Union contract isn't ideal, but could lead to better one next time.
Minnesota Republican legislators are right to want individual state employees to pay a portion of their health insurance premiums. They're also justified in asking that performance measures be factored into seniority-based "step" increases that typically occur during the first 10 years of an employee's tenure.
Gov. Mark Dayton says he wants those things too. He's the first governor to require that all state employees undergo annual performance appraisals, laying the foundation for a compensation system that includes performance factors. He asked the state's two largest unions for a contract through June 30, 2013, requiring single employees to pay 10 percent of their health insurance premiums. Those premiums are entirely borne by taxpayers now.
But in collective bargaining, management does not always get everything it wants. That's evident from the proposed contract that the administration and the two largest state employees' unions, AFSCME and MAPE (Minnesota Association of Professional Employees), finally hammered out after more than a year of negotiations -- only to have it rejected last week by a Republican-dominated legislative panel on a 6-4 party line vote.
The proposed contract does not include the 10 percent individual employee share of premiums Dayton sought. Instead, it increases employee-paid copayments and deductibles to provide the state with $8 million in savings in the first six months of 2013, the foreshortened life of the proposed contract. In addition, the pay-for-performance system was set aside until the new employee evaluations are up and running.
Those features -- and not the contract's proposed 2 percent, six-month, across-the-board pay raise -- are the ones Republican legislators cited when they voted not to allow the proposed new contract to go into effect.
We share the GOP disappointment but disagree with their rejection. Saying no to this contract misses a chance to claim for taxpayers the $8 million in union concessions for health care costs. It's likely to harden union resistance to pay-for-performance and other changes in the terms of state employment that will be needed in coming years. And it sets an unwelcome precedent of legislative meddling in labor-management negotiations.
The proposed contract's health care concessions are no small thing, given their context: State employees have seen no across-the-board salary increases for three and a half years, and zero increases in five of the last nine years. AFSCME and MAPE employees took a $65 million hit from the 2011 shutdown -- on average, losing about 6 percent of their 2011 pay. Few Minnesotans paid a larger price for the inability of politicians to set a state budget on time.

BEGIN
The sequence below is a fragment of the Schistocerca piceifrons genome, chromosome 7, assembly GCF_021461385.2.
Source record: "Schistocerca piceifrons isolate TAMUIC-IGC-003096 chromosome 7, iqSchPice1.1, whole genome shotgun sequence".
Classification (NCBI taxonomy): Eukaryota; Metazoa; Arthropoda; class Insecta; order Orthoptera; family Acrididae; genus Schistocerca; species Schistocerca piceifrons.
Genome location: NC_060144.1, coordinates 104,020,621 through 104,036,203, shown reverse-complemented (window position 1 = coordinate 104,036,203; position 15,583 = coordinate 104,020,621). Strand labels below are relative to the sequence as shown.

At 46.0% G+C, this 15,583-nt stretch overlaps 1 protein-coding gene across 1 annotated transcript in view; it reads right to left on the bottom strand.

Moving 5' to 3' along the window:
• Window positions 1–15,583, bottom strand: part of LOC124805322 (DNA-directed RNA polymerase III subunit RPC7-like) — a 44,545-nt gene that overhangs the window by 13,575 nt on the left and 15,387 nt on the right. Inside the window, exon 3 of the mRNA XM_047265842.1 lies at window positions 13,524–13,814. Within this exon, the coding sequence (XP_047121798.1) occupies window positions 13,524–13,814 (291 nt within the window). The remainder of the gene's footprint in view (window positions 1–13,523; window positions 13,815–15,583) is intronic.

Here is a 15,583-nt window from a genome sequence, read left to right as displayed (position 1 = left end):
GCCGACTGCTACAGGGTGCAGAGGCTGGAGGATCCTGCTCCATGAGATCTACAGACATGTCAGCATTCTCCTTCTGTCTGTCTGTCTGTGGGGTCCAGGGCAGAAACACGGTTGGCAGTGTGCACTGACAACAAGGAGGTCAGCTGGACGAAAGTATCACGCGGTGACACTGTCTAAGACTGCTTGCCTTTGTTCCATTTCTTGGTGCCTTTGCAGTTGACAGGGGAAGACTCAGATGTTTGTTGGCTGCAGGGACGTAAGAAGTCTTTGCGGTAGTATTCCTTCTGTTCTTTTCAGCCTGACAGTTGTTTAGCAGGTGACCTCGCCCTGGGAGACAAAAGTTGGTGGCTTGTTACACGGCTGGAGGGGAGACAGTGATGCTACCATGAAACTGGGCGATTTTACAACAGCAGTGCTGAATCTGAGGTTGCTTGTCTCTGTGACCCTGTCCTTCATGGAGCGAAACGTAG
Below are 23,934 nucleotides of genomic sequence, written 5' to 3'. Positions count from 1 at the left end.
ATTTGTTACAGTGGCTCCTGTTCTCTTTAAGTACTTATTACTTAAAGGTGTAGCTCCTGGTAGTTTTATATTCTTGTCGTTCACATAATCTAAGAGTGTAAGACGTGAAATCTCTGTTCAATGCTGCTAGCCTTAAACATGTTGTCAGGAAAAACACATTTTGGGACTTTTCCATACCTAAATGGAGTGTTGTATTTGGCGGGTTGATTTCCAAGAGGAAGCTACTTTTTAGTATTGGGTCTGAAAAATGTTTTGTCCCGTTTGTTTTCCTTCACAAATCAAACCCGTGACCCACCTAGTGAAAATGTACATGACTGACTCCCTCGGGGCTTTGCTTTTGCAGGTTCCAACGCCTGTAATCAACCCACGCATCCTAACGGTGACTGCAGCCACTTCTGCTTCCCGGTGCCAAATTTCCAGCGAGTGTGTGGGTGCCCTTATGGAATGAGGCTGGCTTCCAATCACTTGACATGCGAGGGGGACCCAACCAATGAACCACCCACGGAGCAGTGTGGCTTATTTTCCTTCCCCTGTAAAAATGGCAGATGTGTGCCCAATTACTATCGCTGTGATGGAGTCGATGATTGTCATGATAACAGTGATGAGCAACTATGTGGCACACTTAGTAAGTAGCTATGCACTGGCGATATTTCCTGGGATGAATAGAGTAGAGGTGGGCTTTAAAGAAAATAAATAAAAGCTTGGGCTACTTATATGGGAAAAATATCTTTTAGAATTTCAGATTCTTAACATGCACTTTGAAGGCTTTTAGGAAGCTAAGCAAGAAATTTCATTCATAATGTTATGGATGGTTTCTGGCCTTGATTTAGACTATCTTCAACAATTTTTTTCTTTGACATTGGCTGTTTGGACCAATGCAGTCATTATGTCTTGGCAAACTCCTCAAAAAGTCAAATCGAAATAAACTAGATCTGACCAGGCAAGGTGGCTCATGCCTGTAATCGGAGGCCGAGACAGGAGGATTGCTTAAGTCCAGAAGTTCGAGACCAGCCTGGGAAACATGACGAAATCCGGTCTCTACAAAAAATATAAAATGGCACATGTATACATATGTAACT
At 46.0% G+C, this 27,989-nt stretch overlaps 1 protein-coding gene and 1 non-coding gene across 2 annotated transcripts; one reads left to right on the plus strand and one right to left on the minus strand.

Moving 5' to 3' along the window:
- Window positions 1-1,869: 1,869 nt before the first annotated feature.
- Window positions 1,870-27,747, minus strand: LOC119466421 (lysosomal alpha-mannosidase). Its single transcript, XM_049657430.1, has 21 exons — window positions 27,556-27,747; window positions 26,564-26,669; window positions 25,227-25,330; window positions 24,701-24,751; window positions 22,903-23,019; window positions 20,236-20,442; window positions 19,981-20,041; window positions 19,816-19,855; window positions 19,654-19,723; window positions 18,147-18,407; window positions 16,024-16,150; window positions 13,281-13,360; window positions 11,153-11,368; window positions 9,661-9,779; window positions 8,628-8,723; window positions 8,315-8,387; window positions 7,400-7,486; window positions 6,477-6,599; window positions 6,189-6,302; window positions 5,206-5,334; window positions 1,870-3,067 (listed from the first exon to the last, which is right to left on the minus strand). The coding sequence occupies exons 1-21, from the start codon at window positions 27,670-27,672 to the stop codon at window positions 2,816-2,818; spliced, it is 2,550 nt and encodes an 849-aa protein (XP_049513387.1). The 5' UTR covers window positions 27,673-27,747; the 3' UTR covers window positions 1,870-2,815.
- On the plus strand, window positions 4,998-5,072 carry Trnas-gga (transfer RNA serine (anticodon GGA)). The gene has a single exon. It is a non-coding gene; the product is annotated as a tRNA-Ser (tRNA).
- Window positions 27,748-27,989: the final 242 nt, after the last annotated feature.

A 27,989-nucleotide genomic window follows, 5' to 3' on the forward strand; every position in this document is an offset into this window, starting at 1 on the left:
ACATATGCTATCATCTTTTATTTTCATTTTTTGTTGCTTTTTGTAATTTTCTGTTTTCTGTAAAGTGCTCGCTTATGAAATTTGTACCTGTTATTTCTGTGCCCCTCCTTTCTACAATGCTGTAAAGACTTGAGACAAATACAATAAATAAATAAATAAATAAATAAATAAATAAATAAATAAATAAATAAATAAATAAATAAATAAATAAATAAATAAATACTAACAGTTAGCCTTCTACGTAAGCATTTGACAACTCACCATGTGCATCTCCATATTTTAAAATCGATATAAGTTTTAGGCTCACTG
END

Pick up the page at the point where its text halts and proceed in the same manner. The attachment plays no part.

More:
Given that backdrop, it's understandable that union members bridle when they hear GOP politicians say that "now's the time" for deeper concessions. We suspect legislators have their eyes on the election calendar when they make that claim.
Instead, now would have been an opportune time to heal a labor-management relationship that has been bruised by years of budget crises in St. Paul. Union buy-in will be needed to create a performance evaluation system that can be built into today's seniority-based compensation "steps," then take on bigger structural issues facing the state's aging workforce. A third of state workers are past age 50. Educational requirements for new hires are rising. Pay compression at the top end of job classifications threatens to cost the state top talent.
DFLer Dayton won election with strong backing from public employee unions. He faces understandable suspicion that he could have driven a harder bargain and meaningful compensation reform. He can prove the skeptics wrong by pressing forward with the performance evaluation system he has started, and by sending the unions a clear message that he will continue to call on employees to share the cost of individual health insurance premiums. Those issues belong prominently on the bargaining table when negotiations begin next spring for 2013-15 employee contracts.
Meanwhile, the 2013 Legislature will get one more chance to say yes to the contract that the GOP-dominated Subcommittee on Employee Relations rejected. We think they should. A belated "yes" won't make a great difference in dollars to either workers or taxpayers. But it could help ease the way to a better contract next time.
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